The European Environmental Bureau (EEB) has called on the EU to recover, reuse and recycle more critical materials through a better implementation of the Ecodesign Directive.
In a report, Delivering Resource Efficient Products, the organisation said that the EU should make better use of one of the most powerful tools at its disposal if it wants to reduce resource consumption in Europe and bring about a circular economy.
According to the EEB, the Ecodesign Directive is already delivering substantial energy savings and is allowing consumers to make considerable savings on their energy bills each year. The report argued that setting requirements on resource use would be politically timely and provide further benefits to both businesses and consumers.
However, it added that many of the products covered under the Ecodesign Directive contain critical raw materials which Europe largely imports. Recovering, re-using and recycling these metals, as well as increasing the EU’s resource productivity, could create two million new jobs by 2030 , encourage innovation, and mitigate the adverse impact that future price rises for these virgin materials will have on European industry.
“The Commission has said it will issue a proposal on the circular economy by the end of the year which addresses product design. This report lays the path for doing just that. Ecodesign could push producers to design their products so that are more easily repairable, longer-lasting and more recyclable. This would help cut waste, create millions of new jobs across the EU and reduce the impact our resource consumption has on the environment,” saidCarsten Wachholz, the European Environmental Bureau’s policy officer for EU Product Policy, said:
The EEB noted that to date, the EU has developed several strategies to tackle unsustainable levels of resource consumption but has so far not acted on them. The EEB’s report finds that the Ecodesign Directive is well-suited to achieve this objective. The directive already sets requirements on energy use for electrical and electronic products in order to cut their impact on the environment, and it could do so for resource use too.
The organisation also noted that prolonging the lifetime of a product, compared to replacing it early, can deliver significant resource savings.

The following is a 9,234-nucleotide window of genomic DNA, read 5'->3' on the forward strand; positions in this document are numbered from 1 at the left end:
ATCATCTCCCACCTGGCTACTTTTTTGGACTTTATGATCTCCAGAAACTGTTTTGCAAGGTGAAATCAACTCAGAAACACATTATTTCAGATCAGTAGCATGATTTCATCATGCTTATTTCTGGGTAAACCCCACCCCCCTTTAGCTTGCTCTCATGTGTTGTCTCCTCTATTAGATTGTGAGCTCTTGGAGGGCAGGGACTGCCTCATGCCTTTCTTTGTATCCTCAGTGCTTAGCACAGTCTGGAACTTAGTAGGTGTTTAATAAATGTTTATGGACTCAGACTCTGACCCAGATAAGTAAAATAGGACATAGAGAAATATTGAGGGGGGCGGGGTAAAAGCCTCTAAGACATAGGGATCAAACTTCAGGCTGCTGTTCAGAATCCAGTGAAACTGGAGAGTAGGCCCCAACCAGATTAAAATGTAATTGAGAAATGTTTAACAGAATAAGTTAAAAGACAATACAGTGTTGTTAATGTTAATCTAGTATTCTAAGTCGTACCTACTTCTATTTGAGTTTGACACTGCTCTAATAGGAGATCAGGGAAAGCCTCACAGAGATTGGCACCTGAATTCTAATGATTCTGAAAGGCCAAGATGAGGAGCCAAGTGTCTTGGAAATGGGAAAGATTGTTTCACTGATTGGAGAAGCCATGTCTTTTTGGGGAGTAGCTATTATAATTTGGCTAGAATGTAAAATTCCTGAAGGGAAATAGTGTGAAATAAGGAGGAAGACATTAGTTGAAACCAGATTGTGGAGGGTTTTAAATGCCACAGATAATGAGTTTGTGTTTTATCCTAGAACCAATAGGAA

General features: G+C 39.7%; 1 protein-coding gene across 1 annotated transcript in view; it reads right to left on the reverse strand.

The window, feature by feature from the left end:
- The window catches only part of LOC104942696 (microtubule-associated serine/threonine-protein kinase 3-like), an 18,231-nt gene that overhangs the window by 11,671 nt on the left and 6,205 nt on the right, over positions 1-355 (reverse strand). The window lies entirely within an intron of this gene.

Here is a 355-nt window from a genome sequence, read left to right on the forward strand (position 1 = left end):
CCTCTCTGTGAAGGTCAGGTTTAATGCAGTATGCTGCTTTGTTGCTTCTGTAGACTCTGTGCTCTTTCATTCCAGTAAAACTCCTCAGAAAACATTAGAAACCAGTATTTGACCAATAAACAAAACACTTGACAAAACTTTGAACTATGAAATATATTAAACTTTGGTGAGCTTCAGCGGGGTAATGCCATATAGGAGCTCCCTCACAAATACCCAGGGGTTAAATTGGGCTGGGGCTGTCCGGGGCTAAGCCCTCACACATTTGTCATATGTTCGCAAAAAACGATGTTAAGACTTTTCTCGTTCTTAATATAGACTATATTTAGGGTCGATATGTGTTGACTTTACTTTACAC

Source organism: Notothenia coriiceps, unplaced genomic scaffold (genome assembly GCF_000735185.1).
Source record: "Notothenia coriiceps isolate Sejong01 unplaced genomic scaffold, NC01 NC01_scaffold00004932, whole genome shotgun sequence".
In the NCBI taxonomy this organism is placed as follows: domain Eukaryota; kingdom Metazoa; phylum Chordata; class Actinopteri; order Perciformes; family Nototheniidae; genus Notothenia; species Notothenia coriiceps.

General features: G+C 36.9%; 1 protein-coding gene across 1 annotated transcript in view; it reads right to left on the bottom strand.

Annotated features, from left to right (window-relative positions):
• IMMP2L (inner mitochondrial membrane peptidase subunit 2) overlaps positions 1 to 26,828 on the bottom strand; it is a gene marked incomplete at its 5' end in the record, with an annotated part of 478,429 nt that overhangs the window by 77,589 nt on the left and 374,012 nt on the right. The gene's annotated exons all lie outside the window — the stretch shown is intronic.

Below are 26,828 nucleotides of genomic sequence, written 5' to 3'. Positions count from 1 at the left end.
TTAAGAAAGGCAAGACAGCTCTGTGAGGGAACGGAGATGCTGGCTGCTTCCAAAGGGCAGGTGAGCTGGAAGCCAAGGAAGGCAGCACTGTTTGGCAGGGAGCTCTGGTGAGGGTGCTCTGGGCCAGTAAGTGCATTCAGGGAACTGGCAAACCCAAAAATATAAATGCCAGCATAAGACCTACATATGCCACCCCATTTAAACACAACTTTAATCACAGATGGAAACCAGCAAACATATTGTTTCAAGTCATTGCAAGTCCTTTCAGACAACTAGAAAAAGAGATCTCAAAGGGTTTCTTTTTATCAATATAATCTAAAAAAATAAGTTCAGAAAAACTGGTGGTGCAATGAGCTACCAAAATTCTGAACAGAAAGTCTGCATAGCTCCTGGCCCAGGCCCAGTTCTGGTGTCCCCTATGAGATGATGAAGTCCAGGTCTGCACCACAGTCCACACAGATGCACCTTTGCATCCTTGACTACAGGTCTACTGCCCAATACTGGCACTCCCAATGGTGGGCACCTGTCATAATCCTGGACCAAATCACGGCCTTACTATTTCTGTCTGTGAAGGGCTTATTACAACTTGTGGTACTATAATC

The report found that carrying out a range of simple, already available design options to extend the lifetime of laptops, printers and washing machines in the EU could lead to savings in greenhouse emissions of over 1 million tonnes per year, which is the equivalent of taking 477,000 cars off the road for one year.
It also highlighted three ways the Ecodesign Directive could deliver more resource-efficient products:
Identifying design requirements that support better repairability and durability of products
Ensuring that selected materials in products are managed carefully from production to end-of-life, including options to use high shares of recycled content and support their high-quality recyclability
Removing problematic or hazardous substances undermining the potential for re-using components or material from products.
The report argued that getting producers to provide information about the materials contained in a product, which would help repair, disassembly and adequate treatment at the end-of-life stage, would drive the development of a circular economy in Europe.
The information could be provided along with the product when it is purchased, or be easily accessible in a standardised format to help downstream users like repair services, re-use centres or recycling companies.
“Europe is import-dependent for many of the critical materials that are used in consumer products. So it makes sense to find ways to reduce the use of these materials and keep them in circulation for as long as possible. The Ecodesign Directive, coupled with strong waste management policies, can help deliver that and make Europe more resource-efficient,” concluded Wachholz.
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